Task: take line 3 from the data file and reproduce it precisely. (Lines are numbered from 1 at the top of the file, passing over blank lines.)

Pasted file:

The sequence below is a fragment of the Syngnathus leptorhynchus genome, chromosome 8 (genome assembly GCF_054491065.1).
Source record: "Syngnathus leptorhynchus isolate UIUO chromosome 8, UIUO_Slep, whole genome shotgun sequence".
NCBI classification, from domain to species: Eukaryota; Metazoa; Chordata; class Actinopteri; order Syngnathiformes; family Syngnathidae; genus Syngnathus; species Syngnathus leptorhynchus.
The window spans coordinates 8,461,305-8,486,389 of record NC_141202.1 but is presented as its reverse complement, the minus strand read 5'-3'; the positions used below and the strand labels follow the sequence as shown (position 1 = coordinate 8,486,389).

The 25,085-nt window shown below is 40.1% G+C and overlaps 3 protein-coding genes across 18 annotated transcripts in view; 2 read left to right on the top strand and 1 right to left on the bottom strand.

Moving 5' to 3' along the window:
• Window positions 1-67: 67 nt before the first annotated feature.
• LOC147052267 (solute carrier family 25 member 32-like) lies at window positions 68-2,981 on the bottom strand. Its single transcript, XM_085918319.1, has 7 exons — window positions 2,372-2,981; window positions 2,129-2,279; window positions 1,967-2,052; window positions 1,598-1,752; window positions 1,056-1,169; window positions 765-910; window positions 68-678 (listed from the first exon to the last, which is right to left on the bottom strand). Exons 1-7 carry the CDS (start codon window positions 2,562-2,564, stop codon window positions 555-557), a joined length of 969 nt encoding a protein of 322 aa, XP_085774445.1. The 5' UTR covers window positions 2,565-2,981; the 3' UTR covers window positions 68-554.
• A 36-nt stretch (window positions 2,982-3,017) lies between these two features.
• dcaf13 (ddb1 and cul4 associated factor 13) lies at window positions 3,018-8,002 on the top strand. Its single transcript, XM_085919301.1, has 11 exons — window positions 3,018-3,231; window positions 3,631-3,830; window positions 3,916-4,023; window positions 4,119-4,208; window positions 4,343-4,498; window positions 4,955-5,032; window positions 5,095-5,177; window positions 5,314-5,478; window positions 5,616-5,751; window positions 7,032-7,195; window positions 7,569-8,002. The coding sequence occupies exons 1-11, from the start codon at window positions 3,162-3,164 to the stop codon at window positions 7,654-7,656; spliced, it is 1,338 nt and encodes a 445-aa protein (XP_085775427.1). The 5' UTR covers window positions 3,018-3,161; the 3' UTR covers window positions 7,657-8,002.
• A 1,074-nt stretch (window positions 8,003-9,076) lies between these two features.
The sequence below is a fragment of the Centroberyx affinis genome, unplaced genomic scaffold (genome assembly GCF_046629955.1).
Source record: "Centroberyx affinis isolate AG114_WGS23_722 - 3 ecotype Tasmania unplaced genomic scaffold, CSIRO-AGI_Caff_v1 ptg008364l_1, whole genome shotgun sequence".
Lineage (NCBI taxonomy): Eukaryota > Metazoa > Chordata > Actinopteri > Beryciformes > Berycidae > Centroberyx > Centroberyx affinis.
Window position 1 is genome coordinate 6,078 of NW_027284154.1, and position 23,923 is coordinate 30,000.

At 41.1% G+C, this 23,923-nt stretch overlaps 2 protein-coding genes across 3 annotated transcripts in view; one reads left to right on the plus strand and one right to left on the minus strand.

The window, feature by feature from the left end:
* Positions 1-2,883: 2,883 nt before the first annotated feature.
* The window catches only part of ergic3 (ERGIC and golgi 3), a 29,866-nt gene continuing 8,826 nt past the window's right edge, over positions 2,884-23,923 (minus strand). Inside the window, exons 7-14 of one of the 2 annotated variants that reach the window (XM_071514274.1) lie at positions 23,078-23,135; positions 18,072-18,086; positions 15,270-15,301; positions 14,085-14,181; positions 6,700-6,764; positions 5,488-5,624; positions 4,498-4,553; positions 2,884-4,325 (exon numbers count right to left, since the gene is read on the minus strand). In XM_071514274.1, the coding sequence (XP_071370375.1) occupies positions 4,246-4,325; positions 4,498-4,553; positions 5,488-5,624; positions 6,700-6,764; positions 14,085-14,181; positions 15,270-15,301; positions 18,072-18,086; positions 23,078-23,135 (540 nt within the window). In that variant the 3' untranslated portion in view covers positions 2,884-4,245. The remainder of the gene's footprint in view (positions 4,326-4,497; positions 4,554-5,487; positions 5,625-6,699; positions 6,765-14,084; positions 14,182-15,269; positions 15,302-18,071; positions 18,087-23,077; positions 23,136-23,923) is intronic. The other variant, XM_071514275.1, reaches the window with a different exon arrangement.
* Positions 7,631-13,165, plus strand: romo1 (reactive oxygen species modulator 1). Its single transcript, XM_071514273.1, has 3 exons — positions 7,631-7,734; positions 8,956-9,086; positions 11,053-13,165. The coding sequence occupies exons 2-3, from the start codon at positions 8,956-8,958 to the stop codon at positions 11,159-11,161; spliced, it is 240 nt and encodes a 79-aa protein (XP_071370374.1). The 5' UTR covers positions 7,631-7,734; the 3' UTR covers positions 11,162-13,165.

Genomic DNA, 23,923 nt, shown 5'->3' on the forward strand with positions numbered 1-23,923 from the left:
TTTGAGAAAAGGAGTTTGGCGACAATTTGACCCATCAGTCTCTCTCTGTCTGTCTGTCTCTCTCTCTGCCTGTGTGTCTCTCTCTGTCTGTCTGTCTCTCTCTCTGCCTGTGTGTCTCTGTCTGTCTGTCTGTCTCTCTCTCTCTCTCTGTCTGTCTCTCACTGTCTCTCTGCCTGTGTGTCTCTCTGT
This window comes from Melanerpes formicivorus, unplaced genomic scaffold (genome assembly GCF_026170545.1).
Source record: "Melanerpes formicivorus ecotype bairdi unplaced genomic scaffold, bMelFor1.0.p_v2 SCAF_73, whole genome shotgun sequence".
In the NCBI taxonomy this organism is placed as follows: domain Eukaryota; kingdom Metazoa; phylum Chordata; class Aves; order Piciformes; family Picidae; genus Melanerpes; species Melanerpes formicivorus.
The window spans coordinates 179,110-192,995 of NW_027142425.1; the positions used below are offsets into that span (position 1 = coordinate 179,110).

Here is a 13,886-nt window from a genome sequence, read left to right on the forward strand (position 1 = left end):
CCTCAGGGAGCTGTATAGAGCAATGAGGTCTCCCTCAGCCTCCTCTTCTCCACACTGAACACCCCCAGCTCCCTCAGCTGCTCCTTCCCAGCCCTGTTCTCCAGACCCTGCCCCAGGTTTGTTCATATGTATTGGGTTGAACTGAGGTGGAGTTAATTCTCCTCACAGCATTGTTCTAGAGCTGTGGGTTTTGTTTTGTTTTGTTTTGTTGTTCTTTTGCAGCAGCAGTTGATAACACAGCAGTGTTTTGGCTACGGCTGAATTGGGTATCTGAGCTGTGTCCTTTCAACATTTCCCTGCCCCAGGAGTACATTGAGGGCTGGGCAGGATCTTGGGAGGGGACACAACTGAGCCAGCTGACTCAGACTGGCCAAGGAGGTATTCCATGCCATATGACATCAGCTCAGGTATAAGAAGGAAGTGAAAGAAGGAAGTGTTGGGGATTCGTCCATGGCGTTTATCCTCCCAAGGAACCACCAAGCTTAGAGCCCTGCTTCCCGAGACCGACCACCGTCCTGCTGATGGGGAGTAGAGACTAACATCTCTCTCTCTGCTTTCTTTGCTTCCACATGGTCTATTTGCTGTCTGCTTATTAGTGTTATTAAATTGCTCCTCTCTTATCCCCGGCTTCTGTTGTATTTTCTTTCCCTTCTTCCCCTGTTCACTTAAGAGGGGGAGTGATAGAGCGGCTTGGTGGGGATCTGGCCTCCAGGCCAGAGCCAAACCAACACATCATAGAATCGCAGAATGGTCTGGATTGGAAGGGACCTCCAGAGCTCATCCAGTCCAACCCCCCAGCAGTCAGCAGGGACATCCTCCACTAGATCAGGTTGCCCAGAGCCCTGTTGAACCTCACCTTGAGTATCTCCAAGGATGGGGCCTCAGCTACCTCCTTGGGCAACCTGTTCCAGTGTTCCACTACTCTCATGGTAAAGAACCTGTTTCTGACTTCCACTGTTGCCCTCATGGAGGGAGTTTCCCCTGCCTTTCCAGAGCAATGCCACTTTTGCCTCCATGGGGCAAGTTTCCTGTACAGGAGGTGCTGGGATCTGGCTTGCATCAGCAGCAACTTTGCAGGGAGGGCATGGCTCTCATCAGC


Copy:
NCBI classification, from domain to species: Eukaryota; Metazoa; Chordata; class Actinopteri; order Syngnathiformes; family Syngnathidae; genus Syngnathus; species Syngnathus leptorhynchus.